Review: The Night Circus

The Circus arrives without warning. No announcements precede it. It is simply there, when yesterday it wasn’t.

The Circus arrives, and with it and air of mystery and intrigue that cannot be shaken from the second it opens at nightfall, and opens again at dawn. Everything is in monochrome, the tents arranged in circles each containing a magical, mystical attraction. At the centre of it all is a challenge, issued in childhood and expanded further than anyone could have imagined.

The first words draw you in, the possibility makes you stick around, the sheer wonder and need to know the end keeps you hanging on. The Night Circus by Erin Morgenstern is a fantastically complex and intriguing narrative, told from multiple perspectives. There is the perspective of the everyday person going around the circus (in an undisclosed time), there is the perspective of the magician Prospero in the earlier chapters, setting the Challenge in motion. Then it is predominantly the perspective of the two challengers, Ceila and Marco, and the perspective of the twins Poppet and Widget.

The story is about how the Circus came to be, how it begun and how it developed with more and more added each year until it is nearly unsustainable. Each chapter is a different point in time, some are from the perspective of an amazed reveller as they walk through the sights. Some are from the conception of the idea of the Circus. Some flit between the Before and the After. That can be a bit confusing sometimes, because the date is small and seemingly innocuous, but is worth taking note of. I think it adds to the mystery of the Circus. The circus is magical and complex and intriguing and was built as a challenge ground for two magical adolescents.

The details are vivid, and it leaves you hanging. It took me until about 3/4 of the way through the book to work out where it was heading, what the ending was going to be. There was lots of anger and resentment from these two young people caught up in the impossible challenge that was set them by two egotistical older men and I think those emotions were handled well in the narrative.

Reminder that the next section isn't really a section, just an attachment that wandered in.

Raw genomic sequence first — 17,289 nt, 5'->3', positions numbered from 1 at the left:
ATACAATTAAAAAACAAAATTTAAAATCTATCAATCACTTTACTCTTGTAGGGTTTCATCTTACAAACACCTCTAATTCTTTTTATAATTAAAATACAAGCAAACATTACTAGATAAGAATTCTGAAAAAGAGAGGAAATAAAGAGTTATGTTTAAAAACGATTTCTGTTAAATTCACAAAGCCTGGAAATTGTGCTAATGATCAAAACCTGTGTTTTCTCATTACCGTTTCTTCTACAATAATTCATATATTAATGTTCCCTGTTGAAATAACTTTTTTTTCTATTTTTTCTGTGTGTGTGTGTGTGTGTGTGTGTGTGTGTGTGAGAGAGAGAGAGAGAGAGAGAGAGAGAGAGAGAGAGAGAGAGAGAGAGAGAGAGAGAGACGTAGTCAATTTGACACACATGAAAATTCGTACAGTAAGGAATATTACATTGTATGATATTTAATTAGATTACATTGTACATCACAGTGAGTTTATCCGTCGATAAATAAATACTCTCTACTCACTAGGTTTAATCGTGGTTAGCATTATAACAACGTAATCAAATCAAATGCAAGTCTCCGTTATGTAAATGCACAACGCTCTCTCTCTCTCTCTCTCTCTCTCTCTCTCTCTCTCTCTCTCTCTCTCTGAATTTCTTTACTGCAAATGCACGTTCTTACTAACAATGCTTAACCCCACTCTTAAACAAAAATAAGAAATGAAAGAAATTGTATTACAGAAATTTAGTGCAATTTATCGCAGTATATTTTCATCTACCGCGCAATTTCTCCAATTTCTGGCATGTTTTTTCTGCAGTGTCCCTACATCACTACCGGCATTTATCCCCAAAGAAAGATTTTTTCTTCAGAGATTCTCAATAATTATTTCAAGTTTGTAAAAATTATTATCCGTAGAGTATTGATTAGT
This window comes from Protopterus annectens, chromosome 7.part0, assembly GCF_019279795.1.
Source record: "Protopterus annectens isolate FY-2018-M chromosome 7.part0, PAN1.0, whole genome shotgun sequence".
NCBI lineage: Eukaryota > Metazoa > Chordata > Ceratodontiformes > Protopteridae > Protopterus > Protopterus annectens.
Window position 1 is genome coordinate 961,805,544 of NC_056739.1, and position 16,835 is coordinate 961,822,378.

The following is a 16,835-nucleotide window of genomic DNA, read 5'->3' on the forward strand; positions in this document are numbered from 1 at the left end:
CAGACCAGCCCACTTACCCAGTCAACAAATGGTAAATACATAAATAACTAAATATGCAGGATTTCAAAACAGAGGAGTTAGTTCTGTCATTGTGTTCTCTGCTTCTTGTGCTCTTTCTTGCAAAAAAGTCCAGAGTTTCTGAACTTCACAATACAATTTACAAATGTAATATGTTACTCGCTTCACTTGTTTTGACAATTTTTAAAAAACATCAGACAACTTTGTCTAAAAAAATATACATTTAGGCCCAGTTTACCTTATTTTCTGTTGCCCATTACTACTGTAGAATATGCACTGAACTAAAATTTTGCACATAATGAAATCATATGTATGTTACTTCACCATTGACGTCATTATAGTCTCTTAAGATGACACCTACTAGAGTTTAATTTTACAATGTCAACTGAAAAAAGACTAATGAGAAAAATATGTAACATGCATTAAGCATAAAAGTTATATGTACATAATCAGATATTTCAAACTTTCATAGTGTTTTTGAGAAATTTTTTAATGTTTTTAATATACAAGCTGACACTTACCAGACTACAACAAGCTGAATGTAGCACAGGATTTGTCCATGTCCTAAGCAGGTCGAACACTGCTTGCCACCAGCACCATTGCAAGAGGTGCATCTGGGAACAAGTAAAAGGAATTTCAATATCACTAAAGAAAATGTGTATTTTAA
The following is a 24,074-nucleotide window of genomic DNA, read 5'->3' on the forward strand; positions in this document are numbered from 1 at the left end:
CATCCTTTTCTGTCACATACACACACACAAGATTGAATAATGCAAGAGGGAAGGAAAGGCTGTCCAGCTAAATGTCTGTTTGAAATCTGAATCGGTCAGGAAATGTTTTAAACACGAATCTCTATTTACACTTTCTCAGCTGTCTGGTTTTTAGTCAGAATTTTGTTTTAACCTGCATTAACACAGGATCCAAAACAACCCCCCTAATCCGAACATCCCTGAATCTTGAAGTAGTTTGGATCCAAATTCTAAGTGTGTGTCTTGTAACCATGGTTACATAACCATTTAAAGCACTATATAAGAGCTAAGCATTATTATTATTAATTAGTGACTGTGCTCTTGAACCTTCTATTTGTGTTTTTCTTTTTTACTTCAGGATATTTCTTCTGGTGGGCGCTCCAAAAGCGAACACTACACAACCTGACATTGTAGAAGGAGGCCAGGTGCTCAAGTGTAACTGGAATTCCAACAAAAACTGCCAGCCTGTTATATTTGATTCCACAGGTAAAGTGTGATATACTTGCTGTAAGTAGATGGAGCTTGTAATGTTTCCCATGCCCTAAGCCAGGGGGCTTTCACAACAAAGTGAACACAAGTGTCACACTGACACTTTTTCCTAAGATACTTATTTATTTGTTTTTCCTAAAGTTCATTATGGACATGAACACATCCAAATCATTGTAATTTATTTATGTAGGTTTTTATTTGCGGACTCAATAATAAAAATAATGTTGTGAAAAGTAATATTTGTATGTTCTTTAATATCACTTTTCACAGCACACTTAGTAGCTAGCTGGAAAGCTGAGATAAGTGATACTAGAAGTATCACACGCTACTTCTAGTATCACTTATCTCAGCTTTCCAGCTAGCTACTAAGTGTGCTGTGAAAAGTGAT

It is fundamentally a love story, but not just between characters. It is between the performers and their circus, their family. It is between the performers and the audience. It is between the audience and the circus. It is about the love for the circus and the love for magic and excitement. There were romance sub-plots, of course – but at the end of the night, the continuation of the circus was at the centre of all the love. It was an enchanting read.

I will do the comparison to Caraval that I read a few months back. Both are set in magical circuses but The Night Circus is better manipulated, more enchanting, more mysterious, more…more. It is more grown up, about more than just one character and their relationship with the circus but its about how the circus affects other people, and I loved it.

This is more than a whimsical read, it has passion and magic and I thoroughly enjoyed almost every page. I would definitely recommend.


  1. I read this a number of years ago when it came out and also enjoyed myself. I didn’t think it was the best thing ever, but it was a whimsical read. The rights to make this into a movie or TV show had been bought since then and I’m still waiting to hear what further news there is regarding that adaptation(s).


    1. I think I enjoyed the whimsy so much because I had just finished a Khaled Hosseni book, which is definitely not whimsical! I thought it was very good, but it’s not in my top five reads this year, its a fairly solid middle of the pack I think, but I always love a bit of well written whimsy!
      I actually thing this would work really quite well as a film or TV show, its all very visual and striking and I would be interested to see how they do some of the events in the circus! I’ll have to keep an eye out.

      Liked by 1 person

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